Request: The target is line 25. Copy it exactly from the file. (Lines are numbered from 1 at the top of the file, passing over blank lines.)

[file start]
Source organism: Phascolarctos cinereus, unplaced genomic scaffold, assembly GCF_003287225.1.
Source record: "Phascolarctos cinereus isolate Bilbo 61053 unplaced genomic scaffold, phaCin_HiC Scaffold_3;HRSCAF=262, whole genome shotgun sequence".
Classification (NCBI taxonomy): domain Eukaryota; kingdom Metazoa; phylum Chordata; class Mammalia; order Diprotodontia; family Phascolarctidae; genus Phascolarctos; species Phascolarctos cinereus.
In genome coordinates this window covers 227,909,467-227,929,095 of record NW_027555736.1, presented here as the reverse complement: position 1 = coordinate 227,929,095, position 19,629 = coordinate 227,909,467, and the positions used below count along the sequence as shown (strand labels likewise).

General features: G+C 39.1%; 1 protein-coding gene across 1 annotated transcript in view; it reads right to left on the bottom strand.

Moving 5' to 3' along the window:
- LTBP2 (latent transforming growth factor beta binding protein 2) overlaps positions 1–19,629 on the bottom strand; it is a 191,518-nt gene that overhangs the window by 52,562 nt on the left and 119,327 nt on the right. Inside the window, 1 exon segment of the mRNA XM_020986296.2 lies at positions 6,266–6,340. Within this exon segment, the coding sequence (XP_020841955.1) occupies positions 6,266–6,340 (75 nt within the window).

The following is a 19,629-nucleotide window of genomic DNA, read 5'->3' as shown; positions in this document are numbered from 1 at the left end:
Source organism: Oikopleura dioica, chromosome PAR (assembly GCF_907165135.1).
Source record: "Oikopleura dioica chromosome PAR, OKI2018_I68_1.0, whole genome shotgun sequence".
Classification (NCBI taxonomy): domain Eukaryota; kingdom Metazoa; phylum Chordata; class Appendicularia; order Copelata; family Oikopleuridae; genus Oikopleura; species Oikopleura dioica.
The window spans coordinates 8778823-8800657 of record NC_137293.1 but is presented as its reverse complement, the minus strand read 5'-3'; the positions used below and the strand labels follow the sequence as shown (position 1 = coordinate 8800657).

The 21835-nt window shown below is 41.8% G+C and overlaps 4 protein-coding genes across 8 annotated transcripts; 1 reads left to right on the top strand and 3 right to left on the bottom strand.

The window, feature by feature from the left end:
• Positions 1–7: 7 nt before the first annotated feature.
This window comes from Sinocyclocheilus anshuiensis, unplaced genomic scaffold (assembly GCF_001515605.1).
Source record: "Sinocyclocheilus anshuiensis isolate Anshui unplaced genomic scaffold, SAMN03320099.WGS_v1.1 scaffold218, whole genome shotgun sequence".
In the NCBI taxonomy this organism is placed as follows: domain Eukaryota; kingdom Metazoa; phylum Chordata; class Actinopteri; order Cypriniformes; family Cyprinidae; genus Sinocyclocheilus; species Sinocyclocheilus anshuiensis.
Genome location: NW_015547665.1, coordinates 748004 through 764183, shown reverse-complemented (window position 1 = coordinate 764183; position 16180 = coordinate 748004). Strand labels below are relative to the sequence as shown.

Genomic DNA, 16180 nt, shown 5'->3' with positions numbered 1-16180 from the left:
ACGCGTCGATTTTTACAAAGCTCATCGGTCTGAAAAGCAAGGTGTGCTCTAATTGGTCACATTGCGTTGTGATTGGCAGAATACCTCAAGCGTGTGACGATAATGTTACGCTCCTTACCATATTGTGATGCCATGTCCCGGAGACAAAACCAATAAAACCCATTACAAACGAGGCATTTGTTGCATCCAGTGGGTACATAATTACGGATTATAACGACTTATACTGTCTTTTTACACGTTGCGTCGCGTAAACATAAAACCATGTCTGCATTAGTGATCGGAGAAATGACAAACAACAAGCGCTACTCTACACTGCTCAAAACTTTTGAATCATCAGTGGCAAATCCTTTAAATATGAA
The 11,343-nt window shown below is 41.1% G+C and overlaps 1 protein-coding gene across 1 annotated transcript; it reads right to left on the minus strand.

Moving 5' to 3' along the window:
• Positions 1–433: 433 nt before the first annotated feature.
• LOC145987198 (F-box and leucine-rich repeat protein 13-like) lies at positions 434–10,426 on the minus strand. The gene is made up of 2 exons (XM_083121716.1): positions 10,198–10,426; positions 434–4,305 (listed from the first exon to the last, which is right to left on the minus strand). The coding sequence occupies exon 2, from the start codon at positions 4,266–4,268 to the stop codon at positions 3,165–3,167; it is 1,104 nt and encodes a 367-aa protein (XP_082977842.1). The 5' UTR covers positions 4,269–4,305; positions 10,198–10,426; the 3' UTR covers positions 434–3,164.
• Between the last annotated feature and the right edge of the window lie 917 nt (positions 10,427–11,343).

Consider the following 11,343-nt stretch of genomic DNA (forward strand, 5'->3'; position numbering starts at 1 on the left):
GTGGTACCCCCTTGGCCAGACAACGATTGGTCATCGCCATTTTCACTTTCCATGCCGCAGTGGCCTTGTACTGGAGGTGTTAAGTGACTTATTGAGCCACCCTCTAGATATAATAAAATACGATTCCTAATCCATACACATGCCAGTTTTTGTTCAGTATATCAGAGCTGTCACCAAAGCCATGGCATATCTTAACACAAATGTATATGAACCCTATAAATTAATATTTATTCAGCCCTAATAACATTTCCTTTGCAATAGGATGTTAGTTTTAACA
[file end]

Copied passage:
• LOC145987198 (F-box and leucine-rich repeat protein 13-like) lies at positions 434–10,426 on the minus strand. The gene is made up of 2 exons (XM_083121716.1): positions 10,198–10,426; positions 434–4,305 (listed from the first exon to the last, which is right to left on the minus strand). The coding sequence occupies exon 2, from the start codon at positions 4,266–4,268 to the stop codon at positions 3,165–3,167; it is 1,104 nt and encodes a 367-aa protein (XP_082977842.1). The 5' UTR covers positions 4,269–4,305; positions 10,198–10,426; the 3' UTR covers positions 434–3,164.